RSD staffers told to route requests from auditors, agencies to administration

The Recovery School District, which has been the subject of two recent audits by the state Legislative Auditor’s Office, is instructing its central staff employees that requests for information from state agencies must go through its deputy chief of staff.

RSD Deputy Chief of Staff Laura Hawkins sent an internal email Friday to staffers outlining the procedure to follow.

“Recently, some of you have been contacted by officials from other state agencies, including the state Division of Administration, the Louisiana Inspector General, the Orleans Inspector General, and the Louisiana Legislative Auditor, asking for information related to the work of the RSD,’’ Hawkins wrote. “In order to ensure that these requests for information and meetings are responded to in an efficient way, I will be coordinating this work centrally.”

One section was in bold type: “Should you receive any emails, calls, or letters from any governmental agency seeking information or to schedule a meeting, please do not respond directly.”

The email continued: “You should forward the information to me via email, and I will follow up with you to let you know how the RSD will proceed and whether I need anything additional from you.”

The email was sent the same week the Legislative Auditor’s Office released a report that found “inadequate project management practices” resulting in more than $6 million of questionable costs during the RSD’s modular campus construction program from 2007 to 2009.

RSD Superintendent Patrick Dobard, who was not working for the RSD at the time, described the project in a response letter to the audit as being “plagued with poor construction management” by the companies under contract.

Another audit, released the previous week, found the RSD could not account for more than $2.7 million in movable property. In Dobard’s written response, he called the dollar amount “an extremely misleading number,” in that a large percentage of the property was not lost but rather had been moved around within the district and had incorrect location codes.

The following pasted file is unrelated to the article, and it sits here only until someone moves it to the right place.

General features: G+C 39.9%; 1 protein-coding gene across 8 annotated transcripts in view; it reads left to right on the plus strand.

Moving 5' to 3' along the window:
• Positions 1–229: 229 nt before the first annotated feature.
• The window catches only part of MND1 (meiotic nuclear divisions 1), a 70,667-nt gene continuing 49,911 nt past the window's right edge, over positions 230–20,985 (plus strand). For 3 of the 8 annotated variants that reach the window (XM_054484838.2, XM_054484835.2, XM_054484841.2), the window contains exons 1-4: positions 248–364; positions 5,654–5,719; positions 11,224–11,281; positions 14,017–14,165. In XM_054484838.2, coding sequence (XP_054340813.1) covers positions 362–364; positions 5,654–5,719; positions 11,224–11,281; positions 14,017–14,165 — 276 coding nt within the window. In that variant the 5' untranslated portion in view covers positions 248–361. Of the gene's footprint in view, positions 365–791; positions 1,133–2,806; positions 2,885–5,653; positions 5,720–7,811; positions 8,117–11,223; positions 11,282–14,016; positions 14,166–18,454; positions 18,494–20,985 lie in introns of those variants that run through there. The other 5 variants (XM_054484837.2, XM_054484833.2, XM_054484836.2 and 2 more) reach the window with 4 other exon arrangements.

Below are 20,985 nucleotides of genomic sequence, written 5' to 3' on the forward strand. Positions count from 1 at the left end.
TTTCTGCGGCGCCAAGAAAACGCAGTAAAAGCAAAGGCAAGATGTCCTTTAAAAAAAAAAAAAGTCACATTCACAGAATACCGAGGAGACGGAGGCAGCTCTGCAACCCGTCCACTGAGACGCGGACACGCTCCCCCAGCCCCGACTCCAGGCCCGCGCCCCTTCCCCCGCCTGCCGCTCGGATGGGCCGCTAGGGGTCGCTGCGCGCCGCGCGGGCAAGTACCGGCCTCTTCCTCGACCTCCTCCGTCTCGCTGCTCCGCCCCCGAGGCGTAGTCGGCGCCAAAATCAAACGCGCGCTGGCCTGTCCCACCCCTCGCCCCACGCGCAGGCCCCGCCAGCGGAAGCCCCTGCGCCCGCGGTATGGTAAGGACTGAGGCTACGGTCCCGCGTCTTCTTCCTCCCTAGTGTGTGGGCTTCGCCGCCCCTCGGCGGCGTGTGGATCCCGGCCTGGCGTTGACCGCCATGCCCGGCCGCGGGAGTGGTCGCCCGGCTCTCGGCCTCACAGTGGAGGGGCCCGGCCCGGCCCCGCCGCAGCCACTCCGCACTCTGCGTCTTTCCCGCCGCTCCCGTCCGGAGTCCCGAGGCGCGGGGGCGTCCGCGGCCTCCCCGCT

New Orleans Inspector General Ed Quatrevaux said he doesn’t fully understand the email. Quatrevaux said it was “interesting’’ and that he plans to discuss it with Dobard.

“It’s not necessary and just slows things down,” Quatrevaux said.

He said he could not comment on whether his office is currently conducting any investigations into the RSD.

But Dobard said the protocol has been in place for years and is intended to make responses more efficient.

Dobard said Hawkins was advised to send out a reminder email because the person who usually handles the requests, Chief of Staff Nash Crews, is on maternity leave.

Dobard said that the email was not related to the audits.

According to Dobard, the RSD’s protocol is similar to one that was in place when he worked for the Department of Education and is the same in “most if not all state agencies” in terms of handling requests.

Dobard said that a central point of contact is needed to deal with the large number of requests for information and to keep track of what the request is and when it was asked, and then to make sure requests are handled appropriately.

The email is not telling employees not to reply at all, he said, but rather to first notify a central entity of the request. That way, “we can make sure the responses are timely, appropriate and accurate,” Dobard said.

Hawkins said that by having everything go through her, the RSD can provide the best information and all the relevant information for each request made. Someone from the IG’s office may not contact the person who has the information they are looking for, for example, Hawkins said, so this policy ensures that the requests are directed to the appropriate people or office.

Daryl Purpera, the Louisiana legislative auditor who conducted the recent RSD audits, said it’s not unusual for agencies to go through a central person to make sure the information given out is accurate. Purpera said the RSD has been “cooperative all the way.”

During the recent audits, which were “pretty serious,” auditors spoke with many people and were not told by anyone that they had been ordered not to talk, Purpera said.

It would only become an issue if someone were impeding an investigation, Purpera said. He added that if his auditors perceive an investigation is being impeded in any way, they sit down with the management of the agency being audited and let them know the process isn’t working.

“Sometimes you need to get information from a janitor and not the CEO,” Purpera said.